But after Kumak brings home a whale, he bellows, "TOO SMALL, THIS HOUSE!"

It is in following the advice he receives from Aana Lulu on his seventh visit that finally brings smiles to the family.

Woven throughout the story are scenes and activities of village life, shared by Bania who lived in the Arctic for 17 years, 9 of those years in Buckland, a community of 450 people.

There's the faded purple and orange sunlight of an arctic winter afternoon. The clothes drying around the stove that keeps the small home warm. The blowing wind that makes snow fall sideways. A glistening sundog that halos a white sun. The aurora borealis rippling across the sky.

There is mukluk and parka making, dog mushing, bread baking, berry harvesting, blubber slicing and basket weaving. A mask hangs on the wall. A birch basket sits beside an ulu.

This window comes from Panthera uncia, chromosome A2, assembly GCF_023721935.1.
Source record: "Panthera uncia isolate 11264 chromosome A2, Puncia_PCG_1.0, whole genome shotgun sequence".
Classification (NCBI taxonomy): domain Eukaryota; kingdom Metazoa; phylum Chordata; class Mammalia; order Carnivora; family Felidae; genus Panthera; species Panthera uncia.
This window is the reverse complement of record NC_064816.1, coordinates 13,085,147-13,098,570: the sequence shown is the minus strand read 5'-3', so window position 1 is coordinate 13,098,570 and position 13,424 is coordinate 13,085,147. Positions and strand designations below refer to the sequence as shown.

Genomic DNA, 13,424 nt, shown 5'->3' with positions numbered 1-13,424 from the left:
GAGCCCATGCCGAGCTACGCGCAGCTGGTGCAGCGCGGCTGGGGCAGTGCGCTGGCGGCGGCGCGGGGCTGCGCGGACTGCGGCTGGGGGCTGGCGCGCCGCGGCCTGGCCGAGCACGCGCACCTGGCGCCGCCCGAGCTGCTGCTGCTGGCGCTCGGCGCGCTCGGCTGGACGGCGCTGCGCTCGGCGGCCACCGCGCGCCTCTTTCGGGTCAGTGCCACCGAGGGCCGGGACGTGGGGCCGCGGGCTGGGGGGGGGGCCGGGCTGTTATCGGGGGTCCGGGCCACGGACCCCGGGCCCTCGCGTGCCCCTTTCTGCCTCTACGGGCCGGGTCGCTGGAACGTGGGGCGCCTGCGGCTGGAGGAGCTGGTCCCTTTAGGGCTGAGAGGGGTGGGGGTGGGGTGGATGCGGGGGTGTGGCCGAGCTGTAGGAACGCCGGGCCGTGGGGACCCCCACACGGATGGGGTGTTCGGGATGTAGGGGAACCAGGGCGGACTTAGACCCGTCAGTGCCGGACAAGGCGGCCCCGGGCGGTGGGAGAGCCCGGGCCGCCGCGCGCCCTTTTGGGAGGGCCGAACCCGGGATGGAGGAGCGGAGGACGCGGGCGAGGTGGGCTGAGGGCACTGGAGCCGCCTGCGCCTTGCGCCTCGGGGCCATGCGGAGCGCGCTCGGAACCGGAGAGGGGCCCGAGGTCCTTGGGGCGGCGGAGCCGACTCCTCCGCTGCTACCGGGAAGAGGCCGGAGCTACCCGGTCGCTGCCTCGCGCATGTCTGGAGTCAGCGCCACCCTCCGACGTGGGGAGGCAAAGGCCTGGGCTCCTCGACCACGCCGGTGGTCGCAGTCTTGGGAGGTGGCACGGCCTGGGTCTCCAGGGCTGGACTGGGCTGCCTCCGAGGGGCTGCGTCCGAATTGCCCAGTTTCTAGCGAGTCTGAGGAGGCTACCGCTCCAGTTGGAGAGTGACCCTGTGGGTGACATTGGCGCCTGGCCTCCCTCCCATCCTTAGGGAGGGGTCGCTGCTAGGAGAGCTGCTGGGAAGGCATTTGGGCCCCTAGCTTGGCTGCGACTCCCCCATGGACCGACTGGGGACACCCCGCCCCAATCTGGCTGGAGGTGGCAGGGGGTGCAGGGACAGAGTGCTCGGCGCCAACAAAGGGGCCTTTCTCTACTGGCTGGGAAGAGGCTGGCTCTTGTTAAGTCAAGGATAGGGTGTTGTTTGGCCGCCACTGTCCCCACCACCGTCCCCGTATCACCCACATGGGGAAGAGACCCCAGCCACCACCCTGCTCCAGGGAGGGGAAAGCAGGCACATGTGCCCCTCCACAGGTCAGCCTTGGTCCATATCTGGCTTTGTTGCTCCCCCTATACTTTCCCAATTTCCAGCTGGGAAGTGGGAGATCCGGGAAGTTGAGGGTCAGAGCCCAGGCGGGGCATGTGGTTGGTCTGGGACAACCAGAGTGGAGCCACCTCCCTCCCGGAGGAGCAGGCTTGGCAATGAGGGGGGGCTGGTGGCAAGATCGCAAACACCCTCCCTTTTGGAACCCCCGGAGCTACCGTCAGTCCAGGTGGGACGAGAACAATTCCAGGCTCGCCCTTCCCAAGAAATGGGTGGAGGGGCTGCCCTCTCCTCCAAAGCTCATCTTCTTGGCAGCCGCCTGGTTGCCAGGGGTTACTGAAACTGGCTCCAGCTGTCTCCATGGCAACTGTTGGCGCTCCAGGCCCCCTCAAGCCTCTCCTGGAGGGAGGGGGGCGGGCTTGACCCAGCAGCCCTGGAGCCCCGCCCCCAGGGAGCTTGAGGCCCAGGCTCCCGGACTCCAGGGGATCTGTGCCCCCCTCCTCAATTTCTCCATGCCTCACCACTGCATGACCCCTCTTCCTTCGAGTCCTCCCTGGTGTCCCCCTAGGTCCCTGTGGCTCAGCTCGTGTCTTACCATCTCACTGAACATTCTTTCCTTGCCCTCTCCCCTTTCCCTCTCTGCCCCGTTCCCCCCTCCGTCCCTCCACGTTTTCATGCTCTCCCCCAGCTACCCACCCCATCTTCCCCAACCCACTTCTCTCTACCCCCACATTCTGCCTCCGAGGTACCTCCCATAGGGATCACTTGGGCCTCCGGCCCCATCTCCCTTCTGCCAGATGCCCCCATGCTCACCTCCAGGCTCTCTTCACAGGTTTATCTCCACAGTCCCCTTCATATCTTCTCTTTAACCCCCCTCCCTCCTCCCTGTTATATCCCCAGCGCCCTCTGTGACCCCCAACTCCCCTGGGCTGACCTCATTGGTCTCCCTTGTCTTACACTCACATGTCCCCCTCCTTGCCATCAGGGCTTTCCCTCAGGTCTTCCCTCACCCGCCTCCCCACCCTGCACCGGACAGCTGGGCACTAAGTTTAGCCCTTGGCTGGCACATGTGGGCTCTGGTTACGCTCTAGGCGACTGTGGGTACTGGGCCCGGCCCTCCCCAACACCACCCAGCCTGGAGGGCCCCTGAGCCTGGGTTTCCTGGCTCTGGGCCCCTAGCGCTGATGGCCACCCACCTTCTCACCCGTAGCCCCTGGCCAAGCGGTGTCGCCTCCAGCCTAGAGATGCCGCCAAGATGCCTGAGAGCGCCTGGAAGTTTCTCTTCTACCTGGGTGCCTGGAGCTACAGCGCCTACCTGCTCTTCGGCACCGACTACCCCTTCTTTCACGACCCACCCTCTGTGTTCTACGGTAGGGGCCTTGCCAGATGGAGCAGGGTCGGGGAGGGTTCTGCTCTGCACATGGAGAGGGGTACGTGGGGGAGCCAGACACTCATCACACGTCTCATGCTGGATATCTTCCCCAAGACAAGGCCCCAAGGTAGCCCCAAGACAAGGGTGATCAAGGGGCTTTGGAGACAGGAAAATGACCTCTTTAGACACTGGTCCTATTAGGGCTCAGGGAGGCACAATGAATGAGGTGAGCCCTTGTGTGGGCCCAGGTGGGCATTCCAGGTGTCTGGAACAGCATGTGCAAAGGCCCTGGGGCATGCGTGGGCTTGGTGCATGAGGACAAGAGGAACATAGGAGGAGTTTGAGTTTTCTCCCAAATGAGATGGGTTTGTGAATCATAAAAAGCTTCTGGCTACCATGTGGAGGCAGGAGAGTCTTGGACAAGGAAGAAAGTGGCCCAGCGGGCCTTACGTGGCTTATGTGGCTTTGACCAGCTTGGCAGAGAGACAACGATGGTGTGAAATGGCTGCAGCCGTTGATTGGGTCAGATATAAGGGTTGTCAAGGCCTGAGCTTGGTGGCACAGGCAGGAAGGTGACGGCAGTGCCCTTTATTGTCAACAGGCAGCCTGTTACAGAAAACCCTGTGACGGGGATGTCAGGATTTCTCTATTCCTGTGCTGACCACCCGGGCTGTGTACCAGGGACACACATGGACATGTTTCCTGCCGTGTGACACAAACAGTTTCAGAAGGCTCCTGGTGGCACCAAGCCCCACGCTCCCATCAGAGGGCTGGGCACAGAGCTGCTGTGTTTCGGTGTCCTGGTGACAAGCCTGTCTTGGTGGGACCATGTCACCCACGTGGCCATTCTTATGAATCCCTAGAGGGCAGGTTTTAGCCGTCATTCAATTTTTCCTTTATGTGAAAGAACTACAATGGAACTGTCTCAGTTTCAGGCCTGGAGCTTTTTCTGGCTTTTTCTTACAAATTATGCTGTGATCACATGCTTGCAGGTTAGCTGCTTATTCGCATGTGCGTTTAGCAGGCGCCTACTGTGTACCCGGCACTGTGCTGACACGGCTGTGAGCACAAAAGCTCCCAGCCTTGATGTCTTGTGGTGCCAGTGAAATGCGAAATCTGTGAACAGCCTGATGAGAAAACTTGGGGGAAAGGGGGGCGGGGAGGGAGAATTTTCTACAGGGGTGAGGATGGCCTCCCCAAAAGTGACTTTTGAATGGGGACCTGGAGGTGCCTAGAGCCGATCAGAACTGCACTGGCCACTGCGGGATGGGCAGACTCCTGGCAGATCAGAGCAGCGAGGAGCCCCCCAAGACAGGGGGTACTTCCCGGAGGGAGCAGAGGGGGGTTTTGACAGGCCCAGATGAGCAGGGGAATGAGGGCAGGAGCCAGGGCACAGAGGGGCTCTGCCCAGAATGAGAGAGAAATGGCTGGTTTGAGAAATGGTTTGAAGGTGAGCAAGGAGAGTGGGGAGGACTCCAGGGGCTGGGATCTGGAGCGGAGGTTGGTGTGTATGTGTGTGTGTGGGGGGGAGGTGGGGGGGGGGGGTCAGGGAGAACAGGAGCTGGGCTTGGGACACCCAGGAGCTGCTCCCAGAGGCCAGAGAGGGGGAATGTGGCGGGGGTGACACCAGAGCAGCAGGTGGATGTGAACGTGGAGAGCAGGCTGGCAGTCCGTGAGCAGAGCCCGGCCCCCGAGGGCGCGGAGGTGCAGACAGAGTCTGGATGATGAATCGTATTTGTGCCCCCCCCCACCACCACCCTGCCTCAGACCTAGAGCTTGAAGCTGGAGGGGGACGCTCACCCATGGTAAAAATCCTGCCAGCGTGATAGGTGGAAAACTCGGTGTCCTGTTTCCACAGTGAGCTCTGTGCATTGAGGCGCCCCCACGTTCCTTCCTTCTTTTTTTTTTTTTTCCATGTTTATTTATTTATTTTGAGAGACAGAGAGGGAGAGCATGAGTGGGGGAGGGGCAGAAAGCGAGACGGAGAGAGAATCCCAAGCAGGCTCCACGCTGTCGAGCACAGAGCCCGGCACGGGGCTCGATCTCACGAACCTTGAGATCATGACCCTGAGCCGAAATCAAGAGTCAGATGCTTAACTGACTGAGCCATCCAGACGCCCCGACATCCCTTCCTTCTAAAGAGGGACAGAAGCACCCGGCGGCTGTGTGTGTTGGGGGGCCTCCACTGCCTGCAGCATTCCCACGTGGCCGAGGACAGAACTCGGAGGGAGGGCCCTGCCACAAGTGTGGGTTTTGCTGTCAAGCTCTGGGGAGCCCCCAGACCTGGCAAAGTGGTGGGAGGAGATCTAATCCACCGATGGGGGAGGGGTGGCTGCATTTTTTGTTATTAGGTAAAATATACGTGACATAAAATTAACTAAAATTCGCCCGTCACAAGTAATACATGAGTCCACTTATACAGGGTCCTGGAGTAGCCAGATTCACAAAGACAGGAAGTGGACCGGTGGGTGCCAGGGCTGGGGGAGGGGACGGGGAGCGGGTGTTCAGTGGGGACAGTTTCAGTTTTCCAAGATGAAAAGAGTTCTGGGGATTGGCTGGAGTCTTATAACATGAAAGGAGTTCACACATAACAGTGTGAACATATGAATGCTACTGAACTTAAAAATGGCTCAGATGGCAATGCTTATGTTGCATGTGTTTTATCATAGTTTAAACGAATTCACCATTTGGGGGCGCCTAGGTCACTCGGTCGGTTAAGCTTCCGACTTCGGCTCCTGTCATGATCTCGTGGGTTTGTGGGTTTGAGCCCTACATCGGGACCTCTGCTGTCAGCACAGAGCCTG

The little details Bania includes in her scenes of family life add humor and a universal sense of reality. Children struggle with sharing toys, but have no problem sharing their meal with the family pet. Spilled cups of juice drip off the table. Babies struggle to grab something beyond their reach.

The book is a treat to read and the pictures a treat to enjoy. And an author's note at the end of the book will make sure you don't miss anything and offers additional information for the discussions this book is sure to inspire.


Balto the Dog Hero!, Written by Kyle Forbush. Illustrated by Lisa Forbush. Todd Communications. 23 pages, $6.95.

Balto the Dog Hero!

Written by Kyle Forbush. Illustrated by Lisa Forbush. Todd Communications.23 pages, $6.95.

Before there was the Iditarod Sled Dog Race, with its televised start and mushers in designer parkas, and before there were airplanes connecting Nome to the rest of the world, there was the 1925 outbreak of diphtheria in this Seward Peninsula community.

If the frozen Bering Sea wasn't enough to keep Nome separated from the rest of the world, officials quarantined the city to keep the disease from spreading. But what could be done to help the people that lived there?